By: Eleni Farrell
“You’ve got to be kidding me…” You groan with frustration as you reach down to pick up your now shattered iPhone. You head to the mall to see how long the wait at Apple is going to be. The Genius says there are 42 people ahead of you and “by the way, that could cost up to $300 depending on your model and warranty status.”1 You decide to have the screen fixed by the little tech kiosk by the food court; thankfully it was only $100.2 After a few weeks pass, however, you receive an Error 53 message after updating your phone.3 Through some quick research, you learn this is supposedly a security measure implemented by Apple.4 Apple claims the message appears when a “device fails a security test.”5 Except now you’re phone is essentially useless. Does this have anything to do with your screen cracking?
Good news and bad news… The bad news is that Apple, among many other companies, has been trying to restrict its users from repairing products by themselves and with the assistance of a third party.6 The good news? They’re getting in trouble for it.7
In the past, tech savvy consumers were able to replace malfunctioning parts or, at the very least, take it to a mom-and-pop shop. With companies increasing restrictions surrounding accessibility, consumers are driven to pay higher prices to have the original equipment manufacturer (OEM) repair the product.8 When comparing repair prices to the cost of a new product, users may find the two are on par, resulting in the trend of cutting losses and upgrading.9This trend has caused a major environmental concern: electric waste, or e-waste.10
If consumers were able to repair their electronics without the assistance of the OEM or a certified parts distributor, our electronics would last longer which would considerably cut down our e-waste.11 Theoretically, the result of this would be less money spent by the consumer on regular upgrades and less money spent by international environmental agencies on attempts to correct e-waste. E-waste is a major, and quite scary, concern because it can affect every aspect of life, especially pollution of air, soil, and water.12
Before you freak out and start to think about all the electronics you’ve had over the years that have contributed to this problem, remember there was good news too! There has been an international movement to bring these Goliath companies down.
In June 2018, Apple was fined $6.6 million for violating Australian Consumer Law for numerous Error 53 messages.13 A Norwegian court also cracked down when they ruled in favor of an independent repair shop owner who was sued by Apple for importing restored screens as replacement parts.14 For US residents, as of March 2019, there have been twenty states who have considered a Right to Repair bill which would assist consumers in accessing necessary parts to fix their electronics instead of throwing them away.15
On Thursday, August 29th, 2019, Apple made an announcement that they will start to give tools and instructions to allow independent repair shops an opportunity to fix Apple products.16 One source states that qualifying companies must have an Apple-certified technician to perform repairs and certifications require passing online, authorized exams.17 Another source postulates that this is Apple’s way of avoiding the Right to Repair bills.18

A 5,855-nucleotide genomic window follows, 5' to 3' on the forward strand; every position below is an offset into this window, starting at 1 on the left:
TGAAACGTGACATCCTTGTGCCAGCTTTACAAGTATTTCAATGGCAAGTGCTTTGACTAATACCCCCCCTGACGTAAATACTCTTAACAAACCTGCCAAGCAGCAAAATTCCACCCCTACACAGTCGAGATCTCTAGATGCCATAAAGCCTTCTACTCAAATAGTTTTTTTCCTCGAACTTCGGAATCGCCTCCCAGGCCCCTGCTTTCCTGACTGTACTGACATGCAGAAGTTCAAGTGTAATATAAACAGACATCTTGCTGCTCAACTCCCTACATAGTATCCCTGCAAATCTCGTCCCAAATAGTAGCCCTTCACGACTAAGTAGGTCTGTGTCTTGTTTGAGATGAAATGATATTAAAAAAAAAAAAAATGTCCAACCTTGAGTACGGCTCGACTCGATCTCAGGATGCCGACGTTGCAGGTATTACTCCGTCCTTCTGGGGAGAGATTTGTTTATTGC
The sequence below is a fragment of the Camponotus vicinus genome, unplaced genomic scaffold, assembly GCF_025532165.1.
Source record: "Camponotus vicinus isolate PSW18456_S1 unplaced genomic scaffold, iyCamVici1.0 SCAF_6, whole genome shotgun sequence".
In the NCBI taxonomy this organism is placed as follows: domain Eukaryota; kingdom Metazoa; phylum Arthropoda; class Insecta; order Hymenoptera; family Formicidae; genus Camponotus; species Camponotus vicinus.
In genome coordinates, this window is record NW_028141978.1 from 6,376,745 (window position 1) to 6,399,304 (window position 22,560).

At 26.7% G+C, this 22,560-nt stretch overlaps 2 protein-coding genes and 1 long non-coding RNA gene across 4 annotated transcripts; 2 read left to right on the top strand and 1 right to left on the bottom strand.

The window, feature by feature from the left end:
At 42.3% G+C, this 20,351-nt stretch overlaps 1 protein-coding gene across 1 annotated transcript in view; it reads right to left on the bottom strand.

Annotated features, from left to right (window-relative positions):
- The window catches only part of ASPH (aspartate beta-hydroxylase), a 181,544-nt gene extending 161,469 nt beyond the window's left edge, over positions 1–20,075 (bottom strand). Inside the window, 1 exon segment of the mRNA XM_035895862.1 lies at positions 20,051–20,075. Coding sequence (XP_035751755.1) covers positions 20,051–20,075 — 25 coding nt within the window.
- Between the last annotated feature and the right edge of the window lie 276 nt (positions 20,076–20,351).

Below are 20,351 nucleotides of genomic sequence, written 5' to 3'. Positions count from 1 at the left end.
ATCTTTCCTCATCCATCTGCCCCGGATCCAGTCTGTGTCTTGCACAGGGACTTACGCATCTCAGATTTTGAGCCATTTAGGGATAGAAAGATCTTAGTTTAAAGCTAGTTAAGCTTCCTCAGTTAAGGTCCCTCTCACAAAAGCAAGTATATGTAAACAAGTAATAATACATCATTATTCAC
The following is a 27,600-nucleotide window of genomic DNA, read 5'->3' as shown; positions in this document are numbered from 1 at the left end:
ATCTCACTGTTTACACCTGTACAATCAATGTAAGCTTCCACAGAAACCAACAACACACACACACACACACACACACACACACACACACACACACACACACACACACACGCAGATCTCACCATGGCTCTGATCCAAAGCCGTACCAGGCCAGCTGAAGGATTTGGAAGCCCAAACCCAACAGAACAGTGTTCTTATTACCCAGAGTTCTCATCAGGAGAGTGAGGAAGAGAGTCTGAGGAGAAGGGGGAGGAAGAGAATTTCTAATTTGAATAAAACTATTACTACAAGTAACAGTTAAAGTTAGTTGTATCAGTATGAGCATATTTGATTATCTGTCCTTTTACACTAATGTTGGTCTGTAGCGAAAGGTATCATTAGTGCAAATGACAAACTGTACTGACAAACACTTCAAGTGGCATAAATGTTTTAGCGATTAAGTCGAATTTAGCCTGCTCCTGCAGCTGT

1 Daniel W., How Much Does An iPhone Screen Repair Cost?, HomeGuide https://homeguide.com/costs/iphone-screen-repair-cost (last visited Aug. 29, 2019).
3 Nathan Proctor, Countries are Taking Apple to Court Over Right to Repair – and Sometimes, They’re Winning, U.S. PIRG (July 9, 2018), https://uspirg.org/blogs/blog/usp/countries-are-taking-apple-court-over-right-repair%E2%80%8A%E2%80%94%E2%80%8Aand-sometimes-they%E2%80%99re-winning.
5 If you see error 53 when you update or restore your iPhone or iPad, Apple (Jan. 2, 2018), https://support.apple.com/en-us/HT205628.
6 See Proctor, supra note 3
8 See Michael Hiltzik, Column: How Apple and other Manufacturers Attack Your Right to Repair Their Products, L.A. Times (Nov. 16, 2018), https://www.latimes.com/business/hiltzik/la-fi-hiltzik-right-repair-20181116-story.html.
10 Catie Keck, Right to Repair is Less Complicated and More Important Than You Might Think, Gizmodo (May 10, 2019), https://gizmodo.com/right-to-repair-is-less-complicated-and-more-important-1834672055.
13 Proctor, supra note 3
15 Nathan Proctor, California Becomes 20th State in 2019 to Consider Right to Repair Bill, U.S. PIRG (March 18, 2019), https://uspirg.org/news/usp/california-becomes-20th-state-2019-consider-right-repair-bill.
16 Annie Palmer, Apple reverses stance on iPhone repairs and will supply parts to independent shops for the first time,CNBC (Aug. 29, 2019), https://www.cnbc.com/2019/08/29/apple-to-provide-independent-repair-shops-with-iphone-parts.html.
17 While Apple continues to Fight the “Right to Repair” Movement, they introduced an “Independent Repair Provider Program” today, Patently Apple (Aug. 29, 2019), https://www.patentlyapple.com/patently-apple/2019/08/while-apple-continues-to-fight-the-right-to-repair-movement-they-introduced-an-independent-repair-provider-program-today.html.
18 Vincy Davis, Is Apple’s ‘Independent Repair Provider Program’ a bid to avoid the ‘Right To Repair’ bill?, Packt(Aug. 30, 2019), https://hub.packtpub.com/is-apples-independent-repair-provider-program-a-bid-to-avoid-the-right-to-repair-bill/.